The theory described by Smith is taught by an organisation called the United Religious Initiative. That theory encourages a oneness among religions. This, according to Smith, will be destroyed, but only after its physical counterpart goes. “The Bible says first the physical and then the spiritual,” he said.
In the 13th chapter of his contribution to the Bible, Isaiah says that the world will be punished for the evils of Babylon and that the ancient city would be destroyed to the extent that it would become totally uninhabitable.
Just days after the war started in Iraq, troops began to surrender, giving hope that the war will be short. However, Smith said that more war would be visited on the country.
“Iraq has not experienced that total devastation yet,” he said. “So there will be more war to come… there will be radioactive activity there, making it uninhabitable.”
In a brief overview of his take on the issue, Smith said that the war on Iraq was triggered by the September 11, 2001 terrorist attacks in which hijacked commercial jets were used to bomb and destroy the World Trade Centre twin towers in New York and damage the Pentagon building in Washington, D C.
Approximately 5,000 lives were lost in the attacks which sent psychological, emotional and economic shocks to many countries around the world.
Smith said that the bombing was also a fulfilment of Bible prophesy on a spiritual level in that it represented the destruction of the commercial aspect of Babylon.
“Revelation chapter 18 verses 10 and 9 speak about it,” he said.
The book of Revelation, the last of the 66 comprising the King James version of the Bible, speaks of the destruction by fire of Babylon taking place within an hour.
“Read it,” urged Smith. “You’ll see it’s a reference to the commercial aspect of Babylon which is represented by the World Trade Centre right here in New York. It had to happen, because if there was no 9/11, Bush would not have been moved to go against Iraq in this way, but I don’t think that he is even aware of the religious significance of his actions. The war started on March 19, which is celebrated by the Jews as the feast of Purim, the day on which Queen Esther began to fast for the saving of her people. In 1991, the Gulf War led by a coalition of armed troops against Iraq as a result of its invasion of Kuwait ended on the feast of Purim. I’m sure neither Bush, nor his father were aware of the significance of these dates. He is being used by God to fulfil prophesy,” Smith added.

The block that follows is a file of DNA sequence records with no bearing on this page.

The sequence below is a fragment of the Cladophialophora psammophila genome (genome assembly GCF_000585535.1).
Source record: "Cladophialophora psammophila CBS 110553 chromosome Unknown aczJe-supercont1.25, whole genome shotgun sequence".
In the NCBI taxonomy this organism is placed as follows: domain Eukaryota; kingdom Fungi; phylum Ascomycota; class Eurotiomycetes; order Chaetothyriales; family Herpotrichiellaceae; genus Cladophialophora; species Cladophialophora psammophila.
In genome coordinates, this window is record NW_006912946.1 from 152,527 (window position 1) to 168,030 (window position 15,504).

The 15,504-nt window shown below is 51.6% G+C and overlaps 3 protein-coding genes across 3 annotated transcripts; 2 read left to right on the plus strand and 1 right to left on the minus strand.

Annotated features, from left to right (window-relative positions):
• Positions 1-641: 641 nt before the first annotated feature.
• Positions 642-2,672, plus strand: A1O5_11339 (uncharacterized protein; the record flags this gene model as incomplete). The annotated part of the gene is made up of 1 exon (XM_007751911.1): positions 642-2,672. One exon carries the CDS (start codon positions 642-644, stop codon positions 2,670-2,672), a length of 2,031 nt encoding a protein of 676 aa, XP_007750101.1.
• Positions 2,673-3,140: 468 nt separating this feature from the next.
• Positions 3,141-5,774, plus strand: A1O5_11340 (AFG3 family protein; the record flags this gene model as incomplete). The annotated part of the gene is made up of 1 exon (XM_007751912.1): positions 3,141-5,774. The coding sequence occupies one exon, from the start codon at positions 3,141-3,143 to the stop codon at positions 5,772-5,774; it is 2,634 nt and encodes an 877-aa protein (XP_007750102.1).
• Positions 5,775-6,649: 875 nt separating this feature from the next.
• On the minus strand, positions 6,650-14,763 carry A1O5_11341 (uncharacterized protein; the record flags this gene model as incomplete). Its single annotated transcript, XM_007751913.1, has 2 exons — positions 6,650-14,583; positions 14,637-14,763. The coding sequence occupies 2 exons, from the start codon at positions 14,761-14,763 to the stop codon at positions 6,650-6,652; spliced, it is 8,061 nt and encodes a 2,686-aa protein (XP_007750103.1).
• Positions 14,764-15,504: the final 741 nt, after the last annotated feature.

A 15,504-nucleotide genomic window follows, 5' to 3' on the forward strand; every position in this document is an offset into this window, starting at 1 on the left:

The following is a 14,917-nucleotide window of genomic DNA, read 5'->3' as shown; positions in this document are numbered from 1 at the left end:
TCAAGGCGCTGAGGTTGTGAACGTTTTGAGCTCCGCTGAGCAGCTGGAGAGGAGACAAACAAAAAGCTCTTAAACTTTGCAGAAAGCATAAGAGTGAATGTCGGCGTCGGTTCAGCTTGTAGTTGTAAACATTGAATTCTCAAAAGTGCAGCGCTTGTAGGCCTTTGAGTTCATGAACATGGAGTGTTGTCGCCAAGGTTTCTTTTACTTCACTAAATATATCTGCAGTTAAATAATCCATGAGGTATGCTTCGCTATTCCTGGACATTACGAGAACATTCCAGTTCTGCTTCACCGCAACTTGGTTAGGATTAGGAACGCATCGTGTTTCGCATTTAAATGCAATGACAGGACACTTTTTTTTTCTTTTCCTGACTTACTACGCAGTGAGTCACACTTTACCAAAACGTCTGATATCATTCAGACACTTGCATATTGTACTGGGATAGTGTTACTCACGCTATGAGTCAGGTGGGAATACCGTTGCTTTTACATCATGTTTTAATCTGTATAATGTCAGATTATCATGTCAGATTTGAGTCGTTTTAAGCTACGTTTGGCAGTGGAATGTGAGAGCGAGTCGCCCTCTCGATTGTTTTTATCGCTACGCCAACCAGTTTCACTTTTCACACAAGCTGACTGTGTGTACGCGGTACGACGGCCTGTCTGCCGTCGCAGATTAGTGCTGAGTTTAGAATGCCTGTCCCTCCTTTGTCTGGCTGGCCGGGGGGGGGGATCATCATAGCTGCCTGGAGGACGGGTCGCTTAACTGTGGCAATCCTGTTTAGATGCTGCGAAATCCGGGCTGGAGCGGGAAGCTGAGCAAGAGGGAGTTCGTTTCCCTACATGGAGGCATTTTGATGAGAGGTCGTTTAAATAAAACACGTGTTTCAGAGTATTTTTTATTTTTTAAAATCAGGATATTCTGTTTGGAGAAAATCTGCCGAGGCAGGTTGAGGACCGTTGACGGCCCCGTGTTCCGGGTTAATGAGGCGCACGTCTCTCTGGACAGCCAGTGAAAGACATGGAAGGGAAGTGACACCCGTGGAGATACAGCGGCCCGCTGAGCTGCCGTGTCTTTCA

Based on Smith’s interpretation of the scriptures, peace doesn’t seem to be on the immediate horizon. On this point, at least, other members of the clergy, while not sharing Smith’s interpretation of the scriptures, are agreed.
“I don’t see it (peace) too soon, but I haven’t totally given up hope,” said Clement ‘Sepie’ Dawes, a founding member of the Ethiopian Orthodox Church in Linstead. “But until the nations of the world can meet around the conference table and iron out their differences, there will not be peace. The United Nations can’t facilitate it, they have lost all credibility and should resign. As for this thing about America being used to destroy Iraq as Babylon as a fulfilment of the Bible, that is just a little thing that people are saying because they are afraid to talk out against America’s genocidal behaviour and lose their visas and other little things that they throw down to us from the West.”
Dawes said his church was “not putting any religious significance to the war at this time”. However, they regard it as one in a long line of conflicts that will continue until the end of time.
“Each is clear indication that the coming of the Lord is near,” he said, “and we should do all we can to preserve peace.”
Princess Lowers, the director of communications, public affairs and religious liberty at the Seventh-day Adventists Union, feels that Christians should not be the perpetrators of war.
Additionally, religious leaders agree that there’s no time like the present for people to prepare themselves spiritually.
“That is the most important thing right now,” said Simpson, whose sect’s most defining characteristic is the emphasis placed on door-to-door evangelising.
He told the Sunday Observer that Jehovah’s Witnesses would be intensifying their campaign to spread the scriptures by putting even more hours into their evangelical ministry.
“We have three categories of members, the publishers, who spend about 10 hours each month; pioneers, who give about 70; and auxiliary pioneers, who we will be asking to give about 50,” he said.
Their message will involve an analysis of world events to support the theory that Armageddon, the battle described in the Bible, is at hand.
“Definitely, we are saying Armageddon — a spiritual battle which will see the forces of evil being destroyed by Jesus Christ — is near, we don’t know when, no man knows the day nor the hour, but just like a woman about to have a baby, we are at that stage when it can happen any time,” said Simpson